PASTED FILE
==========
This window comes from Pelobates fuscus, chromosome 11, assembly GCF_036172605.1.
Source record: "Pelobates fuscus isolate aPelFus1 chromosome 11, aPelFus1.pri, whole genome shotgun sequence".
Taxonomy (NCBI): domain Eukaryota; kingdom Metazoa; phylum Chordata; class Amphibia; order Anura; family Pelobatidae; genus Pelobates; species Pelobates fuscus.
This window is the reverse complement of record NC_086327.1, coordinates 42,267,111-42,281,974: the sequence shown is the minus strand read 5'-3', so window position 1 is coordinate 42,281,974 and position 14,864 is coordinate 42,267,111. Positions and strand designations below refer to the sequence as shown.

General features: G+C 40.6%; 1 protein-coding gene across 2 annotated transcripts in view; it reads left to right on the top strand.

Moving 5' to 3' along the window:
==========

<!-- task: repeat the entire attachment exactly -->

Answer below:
This window comes from Pelobates fuscus, chromosome 11, assembly GCF_036172605.1.
Source record: "Pelobates fuscus isolate aPelFus1 chromosome 11, aPelFus1.pri, whole genome shotgun sequence".
Taxonomy (NCBI): domain Eukaryota; kingdom Metazoa; phylum Chordata; class Amphibia; order Anura; family Pelobatidae; genus Pelobates; species Pelobates fuscus.
This window is the reverse complement of record NC_086327.1, coordinates 42,267,111-42,281,974: the sequence shown is the minus strand read 5'-3', so window position 1 is coordinate 42,281,974 and position 14,864 is coordinate 42,267,111. Positions and strand designations below refer to the sequence as shown.

General features: G+C 40.6%; 1 protein-coding gene across 2 annotated transcripts in view; it reads left to right on the top strand.

Moving 5' to 3' along the window: